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Freshfields Risk & Compliance

| 3 minutes read

Long-awaited announcement on reforms to the UK chemical regulations landscape

The Government has recently published a long-awaited consultation on reforms to several aspects of the UK Registration, Evaluation, Authorisation and Restriction of Chemicals Regulation (“UK REACH”). The consultation covers proposals on the Alternative Transitional Registration model for transitional substances (“ATRm”), the required information on use and exposure of chemicals, the regulatory powers of the Health and Safety Executive (“HSE”), the restriction consultation process and further protections against unnecessary animal testing. The consultation will be followed by a second consultation featuring a draft statutory instrument and a final impact assessment. Stakeholders can respond to the consultation here by 11.45pm on 11 July 2024, or alternatively by email to or post to the Department for Environment, Food and Rural Affairs (“Defra”). 

The Proposals 


The Government is proposing to reduce the hazard information provided in registrations for transitional substances previously covered by EU REACH. The aim is to avoid duplication given that this information has previously been submitted to the European Chemicals Agency. This will be achieved by removing the requirements to provide certain information at the second stage of the data-registration process, including study summaries and testing proposals.  Instead, businesses will now only need to provide the hazard classifications of the substance in question to fulfil the hazard information requirements. This will apply to all registrations of substances that were on the market before the end of the exit implementation period. However, the full hazard information requirements will continue to apply to registrations of new substances that enter the market after that date. In light of the reduced registration requirements for transitional substances, the consultation confirms that the Chemicals Safety Report submitted with a ATRm registration will not need to provide detailed hazard information (unless the details differ from that provided under EU REACH). 

Whilst reducing the registration information for transitional substances, the consultation also looks to enhance the information on ‘use and exposure’ that will need to be submitted. The consultation states that official analyses shows that existing EU REACH registrations frequently have incomplete sections or contain insufficient detail. To address these gaps, registrants would be expected to provide enhanced information (at three different levels determined by the hazard profile of the substance) relating specifically to the use and exposure of chemicals. The aim is to improve the sector’s understanding of risks and the HSE’s ability to prioritise regulatory actions. These additional requirements will also apply to new substances, and it is suggested that this will help ensure a consistent approach to risk management for all substances in the future.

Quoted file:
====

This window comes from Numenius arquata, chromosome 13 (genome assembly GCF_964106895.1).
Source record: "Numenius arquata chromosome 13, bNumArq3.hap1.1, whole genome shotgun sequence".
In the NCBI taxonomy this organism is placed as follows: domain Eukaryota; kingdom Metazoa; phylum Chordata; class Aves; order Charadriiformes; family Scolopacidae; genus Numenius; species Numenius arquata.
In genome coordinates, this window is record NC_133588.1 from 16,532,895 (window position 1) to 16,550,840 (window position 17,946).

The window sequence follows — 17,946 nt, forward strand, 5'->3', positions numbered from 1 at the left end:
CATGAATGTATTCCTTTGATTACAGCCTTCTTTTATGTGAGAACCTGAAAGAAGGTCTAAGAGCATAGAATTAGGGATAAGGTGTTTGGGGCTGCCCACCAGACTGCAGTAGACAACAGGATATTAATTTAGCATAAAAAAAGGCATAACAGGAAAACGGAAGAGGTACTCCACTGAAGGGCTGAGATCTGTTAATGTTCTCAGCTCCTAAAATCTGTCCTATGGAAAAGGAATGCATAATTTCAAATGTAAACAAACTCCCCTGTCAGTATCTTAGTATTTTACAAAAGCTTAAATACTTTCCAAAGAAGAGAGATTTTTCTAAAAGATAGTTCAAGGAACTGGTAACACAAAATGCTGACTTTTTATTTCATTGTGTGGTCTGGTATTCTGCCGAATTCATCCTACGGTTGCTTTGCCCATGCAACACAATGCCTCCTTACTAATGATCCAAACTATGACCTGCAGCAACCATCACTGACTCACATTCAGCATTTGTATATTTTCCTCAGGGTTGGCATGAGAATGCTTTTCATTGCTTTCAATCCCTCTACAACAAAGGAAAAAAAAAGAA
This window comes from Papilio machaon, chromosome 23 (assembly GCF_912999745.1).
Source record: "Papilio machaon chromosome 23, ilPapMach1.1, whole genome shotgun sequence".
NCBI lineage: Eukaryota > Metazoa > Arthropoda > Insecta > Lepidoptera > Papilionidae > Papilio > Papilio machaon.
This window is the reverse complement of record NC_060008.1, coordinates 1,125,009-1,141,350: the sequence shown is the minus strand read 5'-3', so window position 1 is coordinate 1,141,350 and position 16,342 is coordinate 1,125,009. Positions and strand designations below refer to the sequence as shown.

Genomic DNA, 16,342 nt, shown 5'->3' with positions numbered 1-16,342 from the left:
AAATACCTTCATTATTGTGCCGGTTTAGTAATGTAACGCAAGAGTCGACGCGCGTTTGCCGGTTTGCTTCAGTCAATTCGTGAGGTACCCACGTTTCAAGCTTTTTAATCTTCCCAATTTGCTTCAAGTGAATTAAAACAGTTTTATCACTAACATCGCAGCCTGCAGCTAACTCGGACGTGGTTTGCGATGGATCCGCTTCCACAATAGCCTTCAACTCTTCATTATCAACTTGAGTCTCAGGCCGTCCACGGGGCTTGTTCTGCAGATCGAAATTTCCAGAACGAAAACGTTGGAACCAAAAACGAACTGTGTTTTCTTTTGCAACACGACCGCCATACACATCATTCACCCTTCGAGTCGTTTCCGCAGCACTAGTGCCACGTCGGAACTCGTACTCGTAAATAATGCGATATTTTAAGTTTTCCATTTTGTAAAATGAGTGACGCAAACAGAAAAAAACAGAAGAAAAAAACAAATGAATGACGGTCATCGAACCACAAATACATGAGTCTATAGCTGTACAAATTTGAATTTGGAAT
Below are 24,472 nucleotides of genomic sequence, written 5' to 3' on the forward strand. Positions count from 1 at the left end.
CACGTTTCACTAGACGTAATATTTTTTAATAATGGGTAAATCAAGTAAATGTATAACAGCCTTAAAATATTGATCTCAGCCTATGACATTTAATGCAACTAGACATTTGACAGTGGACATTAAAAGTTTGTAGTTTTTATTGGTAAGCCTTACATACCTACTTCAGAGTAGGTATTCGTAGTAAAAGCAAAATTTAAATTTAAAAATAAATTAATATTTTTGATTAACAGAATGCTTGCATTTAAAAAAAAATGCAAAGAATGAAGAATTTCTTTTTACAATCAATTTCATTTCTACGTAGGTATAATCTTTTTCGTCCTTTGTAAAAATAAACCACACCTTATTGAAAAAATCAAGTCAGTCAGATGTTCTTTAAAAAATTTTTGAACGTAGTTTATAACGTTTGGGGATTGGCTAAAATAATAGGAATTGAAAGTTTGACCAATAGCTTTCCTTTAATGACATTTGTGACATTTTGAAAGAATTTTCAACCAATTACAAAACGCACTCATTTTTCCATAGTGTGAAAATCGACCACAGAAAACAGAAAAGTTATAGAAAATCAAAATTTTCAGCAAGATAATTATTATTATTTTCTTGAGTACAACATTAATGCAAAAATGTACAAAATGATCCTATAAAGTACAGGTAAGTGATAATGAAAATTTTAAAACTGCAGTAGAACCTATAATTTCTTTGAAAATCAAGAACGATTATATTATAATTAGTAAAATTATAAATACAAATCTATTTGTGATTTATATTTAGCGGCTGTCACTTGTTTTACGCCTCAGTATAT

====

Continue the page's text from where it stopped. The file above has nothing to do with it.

Regulatory powers

The HSE is set to receive additional powers to request data from registrants in response to new or emerging risks as part of transitional evaluations. The HSE will also be required to complete compliance checks on no less than 20% of registrations and to publish revised hazard data in the Public Register for substances.

Enhanced information sharing 

To facilitate information-sharing across the chemicals sector, the consultation proposes to organise UK REACH registrants of the same substance into Substance Groups to enable data sharing and joint submission of data on the intrinsic properties of substances. 

Reforms to the restriction process 

The UK REACH restrictions process allows the HSE to introduce legislation proposing a restriction on the supply or use of a chemical following a risk assessment, independent scientific advice, and stakeholder consultation. The HSE is proposing to truncate the process by (amongst other steps) reducing the period for consultation, consolidating the publication of the HSE’s final risk assessment and socioeconomic analysis, and removing the requirement for a second consultation as part of the stakeholder engagement exercise. The revised process would be 24 months compared to the current 27 months. 

Animal testing

The consultation also proposes that testing on vertebrate animals is to be minimised. This will be achieved via reinforcing the last resort principle on animal testing by either a legislative (extending the testing proposal requirements in UK REACH) or non-legislative (support through guidance) approach.

Trade impact

The consultation also seeks views on how the proposals may impact international trade.

Devil in the detail

Businesses which manufacture or import chemicals will likely welcome the streamlining of information for transitional substances as a sensible way forward to avoid unnecessary duplication. Nonetheless, the proposals may not have reduced the extent of information that needs to be provided as far as the industry had hoped. In addition, the enhanced use and exposure information requirements could impose additional burdens on the sector. 

The Government’s Impact Assessment claims that the enhanced requirements will help improve the industry’s understanding of risks. However, it is unclear how this will be achieved in practice, particularly when the mechanisms for sharing of information also proposed have not been fully articulated in the consultation. 

Ultimately, how these changes will affect industry will become clearer only when we see the final proposals, expected later this year. In the meantime, stakeholders should share their views by submitting a consultation response and working collectively with relevant trade associations to ensure their voice is heard. 



chemicals, regulatory, product liability